Is the U.S. economy sinking into a new recession? Or has another downturn already started? Tomorrow’s November update of the Chicago Fed National Activity Index (CFNAI) may provide a quantitative answer. In the October reading, CFNAI’s three-month moving average slipped to -0.56, the closest to the red line of -0.70 since the Great Recession ended. A fall below -0.70 would be considered a sign of an “increasing likelihood that a recession has begun,” according to the Chicago Fed. No one can dismiss the risk, but The Capital Spectator’s average econometric forecast anticipates a rebound that moves CFNAI’s 3-month average away from the brink: -0.26, or up from -0.56 in October.
Here’s how the numbers stack up, followed by brief definitions of the methodologies behind The Capital Spectator’s projections:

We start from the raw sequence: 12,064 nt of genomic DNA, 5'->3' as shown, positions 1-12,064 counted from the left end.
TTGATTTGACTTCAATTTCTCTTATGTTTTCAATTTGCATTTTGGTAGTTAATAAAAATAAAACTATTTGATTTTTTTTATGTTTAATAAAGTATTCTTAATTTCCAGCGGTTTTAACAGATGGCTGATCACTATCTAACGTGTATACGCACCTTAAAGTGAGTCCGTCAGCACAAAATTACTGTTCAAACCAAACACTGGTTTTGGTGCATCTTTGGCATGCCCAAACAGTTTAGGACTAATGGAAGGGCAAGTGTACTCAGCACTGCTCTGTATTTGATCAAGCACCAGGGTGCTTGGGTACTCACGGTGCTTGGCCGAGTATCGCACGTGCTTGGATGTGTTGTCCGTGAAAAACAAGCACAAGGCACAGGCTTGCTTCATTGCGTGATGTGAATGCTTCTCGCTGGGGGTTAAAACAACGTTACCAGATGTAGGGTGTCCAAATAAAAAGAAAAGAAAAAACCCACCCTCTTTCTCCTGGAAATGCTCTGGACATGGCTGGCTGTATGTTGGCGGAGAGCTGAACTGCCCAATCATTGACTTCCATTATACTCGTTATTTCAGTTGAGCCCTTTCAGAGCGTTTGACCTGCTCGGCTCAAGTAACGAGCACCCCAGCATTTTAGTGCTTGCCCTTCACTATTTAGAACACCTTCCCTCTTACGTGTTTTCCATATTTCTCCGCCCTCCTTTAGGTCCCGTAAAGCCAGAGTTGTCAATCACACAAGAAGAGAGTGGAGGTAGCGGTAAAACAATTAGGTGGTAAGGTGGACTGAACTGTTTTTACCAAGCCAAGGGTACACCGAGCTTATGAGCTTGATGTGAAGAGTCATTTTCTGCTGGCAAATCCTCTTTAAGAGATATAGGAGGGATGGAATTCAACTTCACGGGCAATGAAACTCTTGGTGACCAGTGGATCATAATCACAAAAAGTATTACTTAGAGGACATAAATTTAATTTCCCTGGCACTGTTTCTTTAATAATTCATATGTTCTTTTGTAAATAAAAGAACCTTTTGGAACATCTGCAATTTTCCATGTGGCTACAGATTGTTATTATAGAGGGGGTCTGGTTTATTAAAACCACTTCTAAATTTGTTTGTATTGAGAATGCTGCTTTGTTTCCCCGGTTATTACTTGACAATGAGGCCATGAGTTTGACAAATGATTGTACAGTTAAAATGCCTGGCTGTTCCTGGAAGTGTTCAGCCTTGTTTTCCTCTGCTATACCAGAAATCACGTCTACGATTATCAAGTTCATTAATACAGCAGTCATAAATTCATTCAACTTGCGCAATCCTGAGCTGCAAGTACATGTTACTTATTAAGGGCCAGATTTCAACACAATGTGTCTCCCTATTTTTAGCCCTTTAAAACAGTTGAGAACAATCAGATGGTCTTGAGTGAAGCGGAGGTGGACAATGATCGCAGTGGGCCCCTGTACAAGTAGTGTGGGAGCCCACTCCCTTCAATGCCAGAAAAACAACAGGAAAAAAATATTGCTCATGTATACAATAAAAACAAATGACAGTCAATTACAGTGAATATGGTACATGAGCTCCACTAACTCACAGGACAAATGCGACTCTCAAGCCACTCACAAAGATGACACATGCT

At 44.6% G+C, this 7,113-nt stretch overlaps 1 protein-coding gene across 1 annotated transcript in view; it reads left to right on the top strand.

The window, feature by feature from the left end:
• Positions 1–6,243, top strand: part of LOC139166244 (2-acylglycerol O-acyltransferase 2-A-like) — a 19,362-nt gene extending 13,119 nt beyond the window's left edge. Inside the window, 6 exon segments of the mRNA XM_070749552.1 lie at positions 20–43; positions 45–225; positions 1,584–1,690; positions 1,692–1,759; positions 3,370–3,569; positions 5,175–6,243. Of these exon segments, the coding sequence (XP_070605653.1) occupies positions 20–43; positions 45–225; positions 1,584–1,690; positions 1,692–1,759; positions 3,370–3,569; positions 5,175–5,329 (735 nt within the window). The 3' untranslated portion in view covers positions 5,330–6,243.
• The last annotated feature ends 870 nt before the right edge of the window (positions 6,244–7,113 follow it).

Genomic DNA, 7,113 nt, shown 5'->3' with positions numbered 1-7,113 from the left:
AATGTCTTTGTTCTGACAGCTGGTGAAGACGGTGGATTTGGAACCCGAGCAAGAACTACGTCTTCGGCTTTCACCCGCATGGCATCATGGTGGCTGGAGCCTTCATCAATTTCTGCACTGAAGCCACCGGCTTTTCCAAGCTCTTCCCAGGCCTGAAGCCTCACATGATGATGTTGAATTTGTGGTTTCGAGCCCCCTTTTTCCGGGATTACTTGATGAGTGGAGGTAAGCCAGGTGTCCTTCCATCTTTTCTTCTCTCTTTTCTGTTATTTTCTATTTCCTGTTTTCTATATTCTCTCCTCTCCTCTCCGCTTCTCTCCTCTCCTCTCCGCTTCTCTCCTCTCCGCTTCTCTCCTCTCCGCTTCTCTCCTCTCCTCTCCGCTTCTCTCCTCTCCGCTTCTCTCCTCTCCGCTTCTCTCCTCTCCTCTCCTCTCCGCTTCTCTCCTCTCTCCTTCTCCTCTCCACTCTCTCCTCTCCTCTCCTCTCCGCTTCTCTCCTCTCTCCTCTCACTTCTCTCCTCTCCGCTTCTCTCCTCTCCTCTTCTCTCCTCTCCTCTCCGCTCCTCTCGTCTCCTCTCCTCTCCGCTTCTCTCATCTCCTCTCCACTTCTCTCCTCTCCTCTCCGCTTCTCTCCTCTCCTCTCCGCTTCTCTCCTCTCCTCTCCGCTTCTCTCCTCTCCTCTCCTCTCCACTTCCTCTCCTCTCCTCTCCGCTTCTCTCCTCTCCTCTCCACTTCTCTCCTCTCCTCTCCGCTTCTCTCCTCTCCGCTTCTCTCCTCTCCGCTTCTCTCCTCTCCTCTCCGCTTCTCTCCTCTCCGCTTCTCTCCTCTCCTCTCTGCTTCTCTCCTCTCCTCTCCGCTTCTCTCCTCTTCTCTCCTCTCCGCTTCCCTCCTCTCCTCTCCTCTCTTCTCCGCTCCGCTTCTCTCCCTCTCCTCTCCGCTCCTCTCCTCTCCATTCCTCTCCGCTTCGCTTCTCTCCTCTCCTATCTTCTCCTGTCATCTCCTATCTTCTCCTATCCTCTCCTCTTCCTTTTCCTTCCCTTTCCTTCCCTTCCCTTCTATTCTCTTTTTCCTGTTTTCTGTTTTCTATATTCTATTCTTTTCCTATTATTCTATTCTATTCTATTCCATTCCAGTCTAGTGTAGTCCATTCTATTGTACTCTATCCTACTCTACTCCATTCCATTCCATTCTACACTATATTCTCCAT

VAR-4: A vector autoregression model that analyzes four economic time series in search of interdependent relationships through history. The forecasts are run in R with the “vars” package using historical data for the following indicators: the Chicago Fed National Activity Index (3-month averages), the Capital Spectator Economic Trend Index (3-month averages), the Philadelphia Fed US Leading Indicator, and the Philadelphia Fed US Coincident Economic Activity Indicator.
VAR-5: A second VAR model (see overview above) uses five indicators: the Chicago Fed National Activity Index (3-month averages), US private payrolls, real personal income less current transfer receipts, real personal consumption expenditures, and industrial production.
ARIMA: An autoregressive integrated moving average model that analyzes the historical record of CFNAI (3-month moving averages) in R via the “forecast” package.
ES: An exponential smoothing model that analyzes the historical record of CFNAI (3-month moving averages) in R via the “forecast” package.